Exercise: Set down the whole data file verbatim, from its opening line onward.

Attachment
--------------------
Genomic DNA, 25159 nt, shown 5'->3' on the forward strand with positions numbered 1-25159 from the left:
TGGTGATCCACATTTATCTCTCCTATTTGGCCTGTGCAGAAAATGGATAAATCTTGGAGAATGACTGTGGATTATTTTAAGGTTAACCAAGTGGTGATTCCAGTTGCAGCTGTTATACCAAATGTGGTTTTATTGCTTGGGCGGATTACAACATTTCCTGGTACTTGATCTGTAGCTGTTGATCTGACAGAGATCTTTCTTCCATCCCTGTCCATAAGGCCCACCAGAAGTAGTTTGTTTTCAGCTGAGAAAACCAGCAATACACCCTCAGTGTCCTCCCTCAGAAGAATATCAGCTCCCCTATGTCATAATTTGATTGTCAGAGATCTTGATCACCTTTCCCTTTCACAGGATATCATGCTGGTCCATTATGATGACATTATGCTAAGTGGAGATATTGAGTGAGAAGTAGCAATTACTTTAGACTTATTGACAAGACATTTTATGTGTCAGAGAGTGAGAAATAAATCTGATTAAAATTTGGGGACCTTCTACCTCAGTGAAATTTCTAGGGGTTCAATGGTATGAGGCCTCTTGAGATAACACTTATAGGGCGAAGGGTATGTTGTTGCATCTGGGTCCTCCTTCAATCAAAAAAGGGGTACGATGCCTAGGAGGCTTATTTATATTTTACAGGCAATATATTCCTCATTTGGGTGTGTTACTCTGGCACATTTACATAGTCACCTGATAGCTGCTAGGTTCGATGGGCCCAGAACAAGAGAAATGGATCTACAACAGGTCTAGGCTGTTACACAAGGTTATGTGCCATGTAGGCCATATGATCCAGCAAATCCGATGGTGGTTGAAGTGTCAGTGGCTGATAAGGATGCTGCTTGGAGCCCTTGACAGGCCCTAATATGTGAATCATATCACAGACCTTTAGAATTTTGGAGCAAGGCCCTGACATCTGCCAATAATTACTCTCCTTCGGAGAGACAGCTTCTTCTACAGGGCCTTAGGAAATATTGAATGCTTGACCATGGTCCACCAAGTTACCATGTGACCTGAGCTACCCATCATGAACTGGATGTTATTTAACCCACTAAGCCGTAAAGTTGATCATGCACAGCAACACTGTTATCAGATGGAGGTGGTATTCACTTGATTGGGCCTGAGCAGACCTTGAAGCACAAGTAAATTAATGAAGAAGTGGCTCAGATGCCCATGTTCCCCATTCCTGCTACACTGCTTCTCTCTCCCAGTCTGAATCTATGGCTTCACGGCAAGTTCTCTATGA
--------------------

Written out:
Genomic DNA, 25159 nt, shown 5'->3' on the forward strand with positions numbered 1-25159 from the left:
TGGTGATCCACATTTATCTCTCCTATTTGGCCTGTGCAGAAAATGGATAAATCTTGGAGAATGACTGTGGATTATTTTAAGGTTAACCAAGTGGTGATTCCAGTTGCAGCTGTTATACCAAATGTGGTTTTATTGCTTGGGCGGATTACAACATTTCCTGGTACTTGATCTGTAGCTGTTGATCTGACAGAGATCTTTCTTCCATCCCTGTCCATAAGGCCCACCAGAAGTAGTTTGTTTTCAGCTGAGAAAACCAGCAATACACCCTCAGTGTCCTCCCTCAGAAGAATATCAGCTCCCCTATGTCATAATTTGATTGTCAGAGATCTTGATCACCTTTCCCTTTCACAGGATATCATGCTGGTCCATTATGATGACATTATGCTAAGTGGAGATATTGAGTGAGAAGTAGCAATTACTTTAGACTTATTGACAAGACATTTTATGTGTCAGAGAGTGAGAAATAAATCTGATTAAAATTTGGGGACCTTCTACCTCAGTGAAATTTCTAGGGGTTCAATGGTATGAGGCCTCTTGAGATAACACTTATAGGGCGAAGGGTATGTTGTTGCATCTGGGTCCTCCTTCAATCAAAAAAGGGGTACGATGCCTAGGAGGCTTATTTATATTTTACAGGCAATATATTCCTCATTTGGGTGTGTTACTCTGGCACATTTACATAGTCACCTGATAGCTGCTAGGTTCGATGGGCCCAGAACAAGAGAAATGGATCTACAACAGGTCTAGGCTGTTACACAAGGTTATGTGCCATGTAGGCCATATGATCCAGCAAATCCGATGGTGGTTGAAGTGTCAGTGGCTGATAAGGATGCTGCTTGGAGCCCTTGACAGGCCCTAATATGTGAATCATATCACAGACCTTTAGAATTTTGGAGCAAGGCCCTGACATCTGCCAATAATTACTCTCCTTCGGAGAGACAGCTTCTTCTACAGGGCCTTAGGAAATATTGAATGCTTGACCATGGTCCACCAAGTTACCATGTGACCTGAGCTACCCATCATGAACTGGATGTTATTTAACCCACTAAGCCGTAAAGTTGATCATGCACAGCAACACTGTTATCAGATGGAGGTGGTATTCACTTGATTGGGCCTGAGCAGACCTTGAAGCACAAGTAAATTAATGAAGAAGTGGCTCAGATGCCCATGTTCCCCATTCCTGCTACACTGCTTCTCTCTCCCAGTCTGAATCTATGGCTTCACGGCAAGTTCTCTATGA